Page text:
Chief negotiator for the main Syrian opposition body, Mohammed Alloush (2nd L) speaks with delegation head Asaad al-Zoabi in Geneva on April 19, 2016
Fabrice Coffrini—AFP/Getty Images
By Mark Rivett-Carnac
May 30, 2016

The chief negotiator representing Syria’s mainstream opposition has resigned over what he called the failure of the U.N.-sponsored peace talks in Geneva to secure a political or humanitarian resolution to the ongoing civil war.

Mohammed Alloush announced his resignation Sunday, according to Agence France-Presse, saying in a statement on Twitter: “The three rounds of talks were unsuccessful because of the stubbornness of the regime and its continued bombardments and aggressions towards the Syrian people.”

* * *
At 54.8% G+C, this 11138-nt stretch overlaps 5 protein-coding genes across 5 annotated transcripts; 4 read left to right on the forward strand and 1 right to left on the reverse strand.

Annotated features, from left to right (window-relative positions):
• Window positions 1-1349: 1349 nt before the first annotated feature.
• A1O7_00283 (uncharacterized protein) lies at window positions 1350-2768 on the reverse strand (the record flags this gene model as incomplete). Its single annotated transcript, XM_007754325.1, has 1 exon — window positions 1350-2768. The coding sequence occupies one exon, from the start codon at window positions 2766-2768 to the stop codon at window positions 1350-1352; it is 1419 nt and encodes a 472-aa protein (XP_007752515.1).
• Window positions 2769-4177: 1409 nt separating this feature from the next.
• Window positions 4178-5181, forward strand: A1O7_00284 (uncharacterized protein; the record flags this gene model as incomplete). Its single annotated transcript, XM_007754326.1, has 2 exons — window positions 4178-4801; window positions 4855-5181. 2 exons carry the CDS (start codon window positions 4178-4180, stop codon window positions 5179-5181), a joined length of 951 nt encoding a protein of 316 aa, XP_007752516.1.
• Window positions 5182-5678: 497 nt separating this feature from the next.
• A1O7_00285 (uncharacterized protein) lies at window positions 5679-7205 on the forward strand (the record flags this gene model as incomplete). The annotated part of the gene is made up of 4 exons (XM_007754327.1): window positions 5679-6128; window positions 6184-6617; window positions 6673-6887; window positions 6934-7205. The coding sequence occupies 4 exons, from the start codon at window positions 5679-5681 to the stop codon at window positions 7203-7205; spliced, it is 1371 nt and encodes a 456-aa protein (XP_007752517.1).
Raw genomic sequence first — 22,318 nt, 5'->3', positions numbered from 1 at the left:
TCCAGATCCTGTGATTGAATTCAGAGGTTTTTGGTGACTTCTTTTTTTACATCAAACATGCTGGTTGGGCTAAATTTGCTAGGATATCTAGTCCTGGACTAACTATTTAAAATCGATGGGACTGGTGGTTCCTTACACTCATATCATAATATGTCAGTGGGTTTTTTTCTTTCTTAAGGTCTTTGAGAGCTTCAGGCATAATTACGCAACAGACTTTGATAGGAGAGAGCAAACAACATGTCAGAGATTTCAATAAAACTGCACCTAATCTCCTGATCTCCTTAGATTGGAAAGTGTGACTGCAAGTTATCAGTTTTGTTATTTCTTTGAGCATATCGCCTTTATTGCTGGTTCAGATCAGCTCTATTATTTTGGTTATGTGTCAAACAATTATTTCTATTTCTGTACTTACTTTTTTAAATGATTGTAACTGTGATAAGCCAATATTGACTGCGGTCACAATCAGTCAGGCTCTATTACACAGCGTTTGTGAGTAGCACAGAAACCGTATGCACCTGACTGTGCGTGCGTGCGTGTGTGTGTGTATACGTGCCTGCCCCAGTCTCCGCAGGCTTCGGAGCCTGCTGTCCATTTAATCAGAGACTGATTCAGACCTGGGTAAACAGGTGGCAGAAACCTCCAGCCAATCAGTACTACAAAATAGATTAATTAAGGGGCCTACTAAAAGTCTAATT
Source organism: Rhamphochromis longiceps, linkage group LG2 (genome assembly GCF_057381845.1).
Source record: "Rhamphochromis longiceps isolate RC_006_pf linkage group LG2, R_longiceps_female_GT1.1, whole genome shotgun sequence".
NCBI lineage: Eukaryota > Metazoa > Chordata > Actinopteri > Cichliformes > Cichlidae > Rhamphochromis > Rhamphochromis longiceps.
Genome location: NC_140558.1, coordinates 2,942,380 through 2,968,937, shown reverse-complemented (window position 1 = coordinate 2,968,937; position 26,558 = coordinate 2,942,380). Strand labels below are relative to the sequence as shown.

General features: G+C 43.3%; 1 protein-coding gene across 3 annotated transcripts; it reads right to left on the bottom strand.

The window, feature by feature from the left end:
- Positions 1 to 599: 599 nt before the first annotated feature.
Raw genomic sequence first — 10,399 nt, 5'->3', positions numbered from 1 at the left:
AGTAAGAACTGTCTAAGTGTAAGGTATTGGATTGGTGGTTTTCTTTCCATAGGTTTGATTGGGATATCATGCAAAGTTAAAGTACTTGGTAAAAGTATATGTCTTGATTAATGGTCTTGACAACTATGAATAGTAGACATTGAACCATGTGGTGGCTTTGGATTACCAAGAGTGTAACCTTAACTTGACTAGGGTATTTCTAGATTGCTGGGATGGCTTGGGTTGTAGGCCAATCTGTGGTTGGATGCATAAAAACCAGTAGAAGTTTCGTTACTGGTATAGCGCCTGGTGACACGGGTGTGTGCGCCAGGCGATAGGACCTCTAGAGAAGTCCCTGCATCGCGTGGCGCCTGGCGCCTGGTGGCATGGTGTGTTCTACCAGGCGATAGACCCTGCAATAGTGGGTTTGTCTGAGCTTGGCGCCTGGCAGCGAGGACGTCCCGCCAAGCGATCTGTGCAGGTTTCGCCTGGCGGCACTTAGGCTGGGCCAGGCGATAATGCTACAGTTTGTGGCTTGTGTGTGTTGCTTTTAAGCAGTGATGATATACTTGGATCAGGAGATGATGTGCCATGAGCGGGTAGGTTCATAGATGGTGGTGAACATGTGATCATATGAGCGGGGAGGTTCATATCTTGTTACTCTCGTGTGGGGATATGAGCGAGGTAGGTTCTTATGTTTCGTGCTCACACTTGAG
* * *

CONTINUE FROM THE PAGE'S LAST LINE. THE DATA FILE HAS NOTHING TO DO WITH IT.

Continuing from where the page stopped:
Alloush is a member of the Jaish al-Islam faction in the Saudi-based High Negotiations Committee. The opposition body suspended its participation in the last round of peace talks in April without any major breakthroughs, citing escalating violence in Syria. No date has been set for the next round of negotiations.

The bloody five-year civil war in Syria has killed 470,000 people and displaced millions more. A fragile ceasefire was brokered in February between the President Bashar al-Assad’s regime and rebel groups, but it has been marred by repeated violence.

[AFP]

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